(who are not offended by nakedness, etc), and the vegetarian and the pacifist
(who are offended by what many may feel are some quite ordinary things).
Since we all have different standards, who gets to decide?
Also, since everyone has different standards, the law would either have to
be so broad to forbid any speech which might be offensive to someone, I dare
say that global silence would ensue. (We will leave discussion of the merits
of this for another time. ) Now otherwise, the law would have to be narrowly
defined so as to deny certain plaintiffs standing.
There are many unsolvable paradoxes regarding the definition of obscene speech,
such as this: if writting an obscene word a crime, how can making a law
against using this word not itself be obscene?
Do contracts such as Time Warner's which attempt to coerce producers
into self-censorship denote Prior Restraint, and would therefore be Unconstitutional
under the First Amendment?
Prior Restraint defined is "coercive action to prevent a future
injury". In First Amendment cases such as Zenger, Skokie, and the Pentagon
Papers case, where free speech, free press, or free assembly are at issue,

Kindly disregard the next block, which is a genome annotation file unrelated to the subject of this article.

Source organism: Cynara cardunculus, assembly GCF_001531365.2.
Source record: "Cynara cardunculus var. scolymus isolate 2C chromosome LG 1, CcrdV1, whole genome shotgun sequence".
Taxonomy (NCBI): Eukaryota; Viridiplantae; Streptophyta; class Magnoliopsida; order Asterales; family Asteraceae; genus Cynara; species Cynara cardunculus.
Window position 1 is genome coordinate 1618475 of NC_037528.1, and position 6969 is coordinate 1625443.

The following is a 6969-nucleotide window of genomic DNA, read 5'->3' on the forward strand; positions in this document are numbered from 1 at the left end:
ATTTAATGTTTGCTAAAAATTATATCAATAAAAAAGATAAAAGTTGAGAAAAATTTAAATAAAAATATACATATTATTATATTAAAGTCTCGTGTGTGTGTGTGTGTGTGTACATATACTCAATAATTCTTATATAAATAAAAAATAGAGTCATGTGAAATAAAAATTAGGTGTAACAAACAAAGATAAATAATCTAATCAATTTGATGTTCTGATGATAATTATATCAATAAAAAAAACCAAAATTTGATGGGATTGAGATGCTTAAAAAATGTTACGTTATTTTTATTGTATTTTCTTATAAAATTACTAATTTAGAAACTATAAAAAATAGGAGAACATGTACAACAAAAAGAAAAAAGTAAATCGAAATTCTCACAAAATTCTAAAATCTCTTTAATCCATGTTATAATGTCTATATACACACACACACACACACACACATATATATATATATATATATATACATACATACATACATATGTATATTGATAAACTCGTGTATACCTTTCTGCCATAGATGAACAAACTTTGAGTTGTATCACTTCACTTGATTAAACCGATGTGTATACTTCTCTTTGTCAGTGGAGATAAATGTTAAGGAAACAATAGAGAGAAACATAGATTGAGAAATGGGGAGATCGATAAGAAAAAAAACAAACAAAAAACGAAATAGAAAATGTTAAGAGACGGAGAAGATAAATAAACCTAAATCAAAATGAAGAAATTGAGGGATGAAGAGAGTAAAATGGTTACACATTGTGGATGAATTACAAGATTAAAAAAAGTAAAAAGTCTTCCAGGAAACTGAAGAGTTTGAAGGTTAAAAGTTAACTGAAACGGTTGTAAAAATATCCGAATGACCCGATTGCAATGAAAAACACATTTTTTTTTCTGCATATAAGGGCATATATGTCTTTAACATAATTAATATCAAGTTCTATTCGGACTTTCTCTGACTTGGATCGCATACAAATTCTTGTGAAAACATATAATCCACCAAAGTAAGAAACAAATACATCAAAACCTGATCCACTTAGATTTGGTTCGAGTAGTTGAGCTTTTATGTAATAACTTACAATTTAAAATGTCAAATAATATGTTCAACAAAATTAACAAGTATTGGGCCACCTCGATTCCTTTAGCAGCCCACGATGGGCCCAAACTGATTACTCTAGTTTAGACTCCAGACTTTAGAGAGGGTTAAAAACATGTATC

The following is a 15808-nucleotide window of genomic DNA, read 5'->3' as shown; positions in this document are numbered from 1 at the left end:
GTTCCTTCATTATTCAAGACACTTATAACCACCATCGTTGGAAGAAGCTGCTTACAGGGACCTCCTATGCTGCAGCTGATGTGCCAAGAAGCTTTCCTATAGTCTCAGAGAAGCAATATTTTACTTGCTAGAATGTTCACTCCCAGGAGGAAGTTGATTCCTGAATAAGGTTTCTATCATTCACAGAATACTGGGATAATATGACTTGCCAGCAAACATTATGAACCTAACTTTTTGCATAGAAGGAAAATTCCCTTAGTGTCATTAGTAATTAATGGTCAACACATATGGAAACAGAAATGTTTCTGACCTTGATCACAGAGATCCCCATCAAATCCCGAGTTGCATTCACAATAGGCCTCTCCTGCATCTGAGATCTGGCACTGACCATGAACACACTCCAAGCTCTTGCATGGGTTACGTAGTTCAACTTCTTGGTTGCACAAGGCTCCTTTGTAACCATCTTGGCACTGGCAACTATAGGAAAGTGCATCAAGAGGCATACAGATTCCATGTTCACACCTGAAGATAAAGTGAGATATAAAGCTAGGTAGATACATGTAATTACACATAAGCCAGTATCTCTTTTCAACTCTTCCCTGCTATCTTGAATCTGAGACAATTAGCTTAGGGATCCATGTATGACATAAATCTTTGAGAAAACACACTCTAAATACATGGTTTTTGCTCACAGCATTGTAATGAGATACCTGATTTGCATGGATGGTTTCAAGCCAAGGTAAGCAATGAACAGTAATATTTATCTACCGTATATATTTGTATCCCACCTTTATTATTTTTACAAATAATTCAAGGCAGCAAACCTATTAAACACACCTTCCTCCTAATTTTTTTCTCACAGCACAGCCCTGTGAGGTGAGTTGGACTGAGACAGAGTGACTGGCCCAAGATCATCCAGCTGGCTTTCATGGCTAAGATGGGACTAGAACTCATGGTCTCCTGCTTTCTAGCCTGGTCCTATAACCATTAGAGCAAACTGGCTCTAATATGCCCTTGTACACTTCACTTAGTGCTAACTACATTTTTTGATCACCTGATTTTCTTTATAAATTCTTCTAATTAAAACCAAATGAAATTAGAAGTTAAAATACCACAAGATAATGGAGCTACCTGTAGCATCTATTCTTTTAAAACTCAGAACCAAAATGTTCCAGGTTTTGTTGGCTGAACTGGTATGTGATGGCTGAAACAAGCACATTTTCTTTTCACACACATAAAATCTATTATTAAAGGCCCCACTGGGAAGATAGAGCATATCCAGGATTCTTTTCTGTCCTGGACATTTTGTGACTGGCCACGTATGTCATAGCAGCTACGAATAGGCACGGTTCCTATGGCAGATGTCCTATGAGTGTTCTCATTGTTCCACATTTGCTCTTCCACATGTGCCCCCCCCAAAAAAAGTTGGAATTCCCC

the Supreme Court has ruled repeatedly that the government could not, through
"prior restraint," block publication of any material unless it could
prove that the material would "surely" result in "direct, immediate, and
irreparable" harm to the nation, or that publication would provide a "clear
and present danger".
Now Time Warner is not the government, but as a Cable Provider, they are
acting as a common carrier, and cannot deny carraige to any class of patron.
Additionally, they have responsibilites under the First Amendment to
provide diverse points of view.
Another reason Time Warner's contract is improper is that according to the FCC,
The statutory prohibition against indecency does not apply
to programming aired on cable-only channels. See e.g., United States